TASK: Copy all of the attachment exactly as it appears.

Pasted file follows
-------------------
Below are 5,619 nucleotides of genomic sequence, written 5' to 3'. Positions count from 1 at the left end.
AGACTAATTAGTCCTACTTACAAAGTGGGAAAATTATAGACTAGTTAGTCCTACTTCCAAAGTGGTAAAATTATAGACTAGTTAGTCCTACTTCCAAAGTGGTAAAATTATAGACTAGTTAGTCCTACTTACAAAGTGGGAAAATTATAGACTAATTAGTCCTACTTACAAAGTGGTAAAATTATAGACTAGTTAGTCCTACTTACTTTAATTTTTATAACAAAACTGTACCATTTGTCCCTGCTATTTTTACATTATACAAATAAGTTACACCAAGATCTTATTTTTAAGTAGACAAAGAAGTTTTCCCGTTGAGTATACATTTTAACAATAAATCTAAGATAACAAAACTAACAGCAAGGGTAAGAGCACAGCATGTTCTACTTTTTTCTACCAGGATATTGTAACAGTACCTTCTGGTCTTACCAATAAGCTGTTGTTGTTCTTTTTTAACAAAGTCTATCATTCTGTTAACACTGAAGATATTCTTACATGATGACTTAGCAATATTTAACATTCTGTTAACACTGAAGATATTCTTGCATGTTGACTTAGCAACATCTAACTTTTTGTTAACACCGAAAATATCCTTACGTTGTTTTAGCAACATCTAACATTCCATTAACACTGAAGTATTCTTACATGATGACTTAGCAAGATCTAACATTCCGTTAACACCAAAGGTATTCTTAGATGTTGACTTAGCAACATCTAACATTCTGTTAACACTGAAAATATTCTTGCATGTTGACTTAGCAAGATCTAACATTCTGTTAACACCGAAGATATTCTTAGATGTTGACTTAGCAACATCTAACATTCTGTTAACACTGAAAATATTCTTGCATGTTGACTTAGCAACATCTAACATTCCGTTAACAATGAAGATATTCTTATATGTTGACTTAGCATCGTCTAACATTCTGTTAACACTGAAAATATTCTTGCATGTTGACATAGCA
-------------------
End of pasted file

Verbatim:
Below are 5,619 nucleotides of genomic sequence, written 5' to 3'. Positions count from 1 at the left end.
AGACTAATTAGTCCTACTTACAAAGTGGGAAAATTATAGACTAGTTAGTCCTACTTCCAAAGTGGTAAAATTATAGACTAGTTAGTCCTACTTCCAAAGTGGTAAAATTATAGACTAGTTAGTCCTACTTACAAAGTGGGAAAATTATAGACTAATTAGTCCTACTTACAAAGTGGTAAAATTATAGACTAGTTAGTCCTACTTACTTTAATTTTTATAACAAAACTGTACCATTTGTCCCTGCTATTTTTACATTATACAAATAAGTTACACCAAGATCTTATTTTTAAGTAGACAAAGAAGTTTTCCCGTTGAGTATACATTTTAACAATAAATCTAAGATAACAAAACTAACAGCAAGGGTAAGAGCACAGCATGTTCTACTTTTTTCTACCAGGATATTGTAACAGTACCTTCTGGTCTTACCAATAAGCTGTTGTTGTTCTTTTTTAACAAAGTCTATCATTCTGTTAACACTGAAGATATTCTTACATGATGACTTAGCAATATTTAACATTCTGTTAACACTGAAGATATTCTTGCATGTTGACTTAGCAACATCTAACTTTTTGTTAACACCGAAAATATCCTTACGTTGTTTTAGCAACATCTAACATTCCATTAACACTGAAGTATTCTTACATGATGACTTAGCAAGATCTAACATTCCGTTAACACCAAAGGTATTCTTAGATGTTGACTTAGCAACATCTAACATTCTGTTAACACTGAAAATATTCTTGCATGTTGACTTAGCAAGATCTAACATTCTGTTAACACCGAAGATATTCTTAGATGTTGACTTAGCAACATCTAACATTCTGTTAACACTGAAAATATTCTTGCATGTTGACTTAGCAACATCTAACATTCCGTTAACAATGAAGATATTCTTATATGTTGACTTAGCATCGTCTAACATTCTGTTAACACTGAAAATATTCTTGCATGTTGACATAGCA